He said creating sanity within their sector will be the only way out.
It is also hoped the plate will help them tackle those transporting illegal goods and counterfeits.
“All bikes with those plates will be allocated stages of operation. Bikes from other stages will also be accommodated for parking while on special operations far from their stages, and security will be granted, too,” Odera said.
He said in case of accidents or any arrests, bike owners will be tracked via that plate with identification.
Odera said those handing over their motorcycles to other people will bear the burden if the bike is involved in any crime.
The plate will also help them fight private motorbikes that have been involved in crime in the name of boda boda operators as well.
Odera said for any rider to register for the plate, he or she must be a member of a registered stage, well known by members of the particular stage, with an identification card and mobile phone registered in his or her name.
Simon Njeta, the head of security in Luanda subcounty, said with this strategy in place, it will help them track easily those who evade paying taxes.
“We have been having issues with these riders. They park everywhere they want and when you confiscate their bikes, it becomes problematic in the town,” he said.
“So with the measures they are putting in place, let them comply and we are going to cooperate so smoothly.”
Njeta further said with the change will help them to have proper planning for the town as well.
SECURITY: DO IT IN ONE VOICE
Luanda OCPD Mohamed Kulow said the idea is good and will help to prevent crimes in Luanda town and its environment at large.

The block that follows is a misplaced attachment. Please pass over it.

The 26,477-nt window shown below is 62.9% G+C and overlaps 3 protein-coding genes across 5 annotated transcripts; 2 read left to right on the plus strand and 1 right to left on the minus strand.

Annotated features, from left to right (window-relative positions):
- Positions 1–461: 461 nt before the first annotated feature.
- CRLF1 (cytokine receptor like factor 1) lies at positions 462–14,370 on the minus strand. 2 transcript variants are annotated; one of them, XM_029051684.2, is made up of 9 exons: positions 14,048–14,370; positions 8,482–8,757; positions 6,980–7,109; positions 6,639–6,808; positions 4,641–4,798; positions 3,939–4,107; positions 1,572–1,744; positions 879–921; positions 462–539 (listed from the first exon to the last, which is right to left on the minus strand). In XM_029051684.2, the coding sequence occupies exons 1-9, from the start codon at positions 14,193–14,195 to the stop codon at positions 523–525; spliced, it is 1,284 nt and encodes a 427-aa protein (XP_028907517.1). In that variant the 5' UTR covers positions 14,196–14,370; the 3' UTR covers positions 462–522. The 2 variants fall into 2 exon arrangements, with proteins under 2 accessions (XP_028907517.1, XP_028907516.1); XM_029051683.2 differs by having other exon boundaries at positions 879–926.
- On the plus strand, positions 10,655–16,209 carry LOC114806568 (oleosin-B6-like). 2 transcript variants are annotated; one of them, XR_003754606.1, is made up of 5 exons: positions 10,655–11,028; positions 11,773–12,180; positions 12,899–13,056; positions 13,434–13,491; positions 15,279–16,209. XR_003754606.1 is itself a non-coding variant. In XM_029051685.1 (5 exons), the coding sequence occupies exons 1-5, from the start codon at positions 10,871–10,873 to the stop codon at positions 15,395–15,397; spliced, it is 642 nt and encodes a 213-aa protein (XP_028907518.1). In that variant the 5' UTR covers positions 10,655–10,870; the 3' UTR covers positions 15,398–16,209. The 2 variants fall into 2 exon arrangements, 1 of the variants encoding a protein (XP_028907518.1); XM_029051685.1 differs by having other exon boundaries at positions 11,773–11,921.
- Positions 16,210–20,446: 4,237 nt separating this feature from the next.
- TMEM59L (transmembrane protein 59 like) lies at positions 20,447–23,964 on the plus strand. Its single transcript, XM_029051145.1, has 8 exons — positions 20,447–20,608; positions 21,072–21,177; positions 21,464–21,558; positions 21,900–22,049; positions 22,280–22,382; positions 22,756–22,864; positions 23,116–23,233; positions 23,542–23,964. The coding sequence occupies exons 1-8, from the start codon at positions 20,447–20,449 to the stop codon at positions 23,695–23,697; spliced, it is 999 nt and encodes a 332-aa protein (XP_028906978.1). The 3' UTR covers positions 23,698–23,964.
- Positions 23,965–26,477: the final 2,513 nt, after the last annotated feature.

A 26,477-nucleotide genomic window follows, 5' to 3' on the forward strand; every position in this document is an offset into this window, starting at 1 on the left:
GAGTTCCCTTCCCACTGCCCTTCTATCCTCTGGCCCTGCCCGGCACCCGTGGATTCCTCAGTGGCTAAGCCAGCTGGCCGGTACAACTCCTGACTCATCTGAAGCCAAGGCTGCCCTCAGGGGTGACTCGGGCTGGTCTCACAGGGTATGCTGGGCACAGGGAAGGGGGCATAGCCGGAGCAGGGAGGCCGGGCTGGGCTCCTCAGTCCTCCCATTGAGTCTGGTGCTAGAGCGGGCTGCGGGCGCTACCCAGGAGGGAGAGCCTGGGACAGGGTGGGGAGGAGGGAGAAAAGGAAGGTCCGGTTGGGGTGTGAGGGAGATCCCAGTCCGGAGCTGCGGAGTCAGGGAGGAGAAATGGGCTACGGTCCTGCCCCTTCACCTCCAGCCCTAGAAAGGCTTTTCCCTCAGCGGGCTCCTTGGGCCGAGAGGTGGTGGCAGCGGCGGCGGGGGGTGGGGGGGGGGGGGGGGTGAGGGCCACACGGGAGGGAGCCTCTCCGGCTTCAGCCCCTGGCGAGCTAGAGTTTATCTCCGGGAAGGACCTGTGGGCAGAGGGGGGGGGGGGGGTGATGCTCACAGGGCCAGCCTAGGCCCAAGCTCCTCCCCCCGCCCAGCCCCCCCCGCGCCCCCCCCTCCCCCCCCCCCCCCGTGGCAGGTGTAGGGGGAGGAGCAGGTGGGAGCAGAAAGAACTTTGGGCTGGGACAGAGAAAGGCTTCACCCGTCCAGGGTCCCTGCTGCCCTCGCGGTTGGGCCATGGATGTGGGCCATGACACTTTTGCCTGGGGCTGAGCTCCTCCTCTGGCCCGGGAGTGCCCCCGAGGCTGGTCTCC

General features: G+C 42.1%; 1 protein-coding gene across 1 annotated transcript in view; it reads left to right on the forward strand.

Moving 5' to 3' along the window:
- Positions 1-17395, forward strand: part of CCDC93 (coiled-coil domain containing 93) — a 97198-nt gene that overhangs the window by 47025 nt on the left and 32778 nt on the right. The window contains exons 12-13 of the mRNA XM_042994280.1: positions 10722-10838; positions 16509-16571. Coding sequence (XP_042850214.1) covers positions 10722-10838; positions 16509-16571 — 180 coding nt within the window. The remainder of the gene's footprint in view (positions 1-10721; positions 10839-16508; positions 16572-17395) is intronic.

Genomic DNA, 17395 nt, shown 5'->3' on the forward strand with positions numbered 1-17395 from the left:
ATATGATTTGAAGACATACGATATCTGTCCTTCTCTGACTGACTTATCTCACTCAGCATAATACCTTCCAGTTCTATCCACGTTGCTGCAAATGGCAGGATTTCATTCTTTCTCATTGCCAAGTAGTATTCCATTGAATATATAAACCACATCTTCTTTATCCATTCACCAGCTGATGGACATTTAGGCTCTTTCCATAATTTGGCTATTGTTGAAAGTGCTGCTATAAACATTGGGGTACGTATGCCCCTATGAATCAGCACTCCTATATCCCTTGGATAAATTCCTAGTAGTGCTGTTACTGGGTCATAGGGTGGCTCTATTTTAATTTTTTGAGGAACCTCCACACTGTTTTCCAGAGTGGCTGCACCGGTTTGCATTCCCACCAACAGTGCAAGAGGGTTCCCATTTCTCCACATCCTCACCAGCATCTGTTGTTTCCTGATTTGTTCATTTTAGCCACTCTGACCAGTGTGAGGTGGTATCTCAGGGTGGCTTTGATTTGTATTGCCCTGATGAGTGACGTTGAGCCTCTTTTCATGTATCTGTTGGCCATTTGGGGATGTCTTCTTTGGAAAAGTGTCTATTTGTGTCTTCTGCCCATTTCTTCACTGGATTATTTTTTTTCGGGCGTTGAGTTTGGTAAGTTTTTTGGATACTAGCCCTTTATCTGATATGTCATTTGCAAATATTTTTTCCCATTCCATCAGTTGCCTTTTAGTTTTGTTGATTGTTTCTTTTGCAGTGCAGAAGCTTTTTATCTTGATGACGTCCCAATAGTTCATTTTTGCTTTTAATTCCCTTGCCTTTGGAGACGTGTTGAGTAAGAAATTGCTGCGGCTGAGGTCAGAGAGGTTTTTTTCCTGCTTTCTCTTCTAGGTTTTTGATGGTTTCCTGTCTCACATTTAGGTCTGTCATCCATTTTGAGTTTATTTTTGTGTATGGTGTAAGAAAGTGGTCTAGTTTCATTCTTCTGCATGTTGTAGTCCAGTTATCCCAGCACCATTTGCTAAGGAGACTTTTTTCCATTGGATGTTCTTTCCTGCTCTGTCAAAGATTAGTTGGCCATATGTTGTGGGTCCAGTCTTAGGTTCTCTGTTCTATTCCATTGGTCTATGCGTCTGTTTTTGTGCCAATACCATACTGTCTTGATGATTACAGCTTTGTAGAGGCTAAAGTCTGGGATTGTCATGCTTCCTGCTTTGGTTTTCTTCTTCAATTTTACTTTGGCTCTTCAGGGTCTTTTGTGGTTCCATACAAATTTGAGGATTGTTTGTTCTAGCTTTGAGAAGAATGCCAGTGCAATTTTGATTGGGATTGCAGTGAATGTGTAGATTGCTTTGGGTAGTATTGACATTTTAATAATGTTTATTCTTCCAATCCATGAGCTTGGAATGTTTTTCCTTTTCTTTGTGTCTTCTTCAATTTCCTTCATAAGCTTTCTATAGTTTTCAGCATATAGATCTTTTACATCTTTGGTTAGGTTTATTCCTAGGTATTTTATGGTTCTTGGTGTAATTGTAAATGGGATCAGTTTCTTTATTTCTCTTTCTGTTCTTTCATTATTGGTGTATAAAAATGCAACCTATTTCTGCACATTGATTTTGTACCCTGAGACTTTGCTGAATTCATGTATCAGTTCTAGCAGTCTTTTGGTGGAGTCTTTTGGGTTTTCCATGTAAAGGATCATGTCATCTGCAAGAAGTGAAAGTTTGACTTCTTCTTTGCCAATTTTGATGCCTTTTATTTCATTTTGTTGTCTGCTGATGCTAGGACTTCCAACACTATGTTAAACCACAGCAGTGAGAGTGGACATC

He said if the plate is adopted by all members of the boda boda sector, they will achieve a lot in cleaning their name.
“We have been battling with insecurity issues in Luanda town, but the idea the boda boda riders are tabling will be of great help to us security agents,” Kulow said.
“For those who don’t have the plate, how are they going to deal with them?”
Responding to that, Odera said they have given a deadline of up to May 1, and those who will not have acquired the plate will face the full force of the law.
Kulow said what they are proposing should start with unity among themselves for it to materialise across the county.
Luanda subcounty will bear a red plate, Emuhaya blue, Vihiga green. Plans are underway for the same plate in Sabatia and Hamisi.
“They should also further brief us on how they are going to deal with those from the neighboring counties because Luanda borders Kisumu, Kakamega and Siaya,” the OCPD said.
He added that in Luanda town during market day, it receives people from Bungoma and Busia, some on motorbikes that should be accorded space for operation.
Kulow asked why the plate is in the rider's name. Odera explained this will help the bike's owners not to take responsibility for other people’s mistakes.
“Bike owners will no longer be charged for mistakes committed by riders and in this way, we are compelling riders to be responsible with their bikes as well,” Odera said.
Edited by T Jalio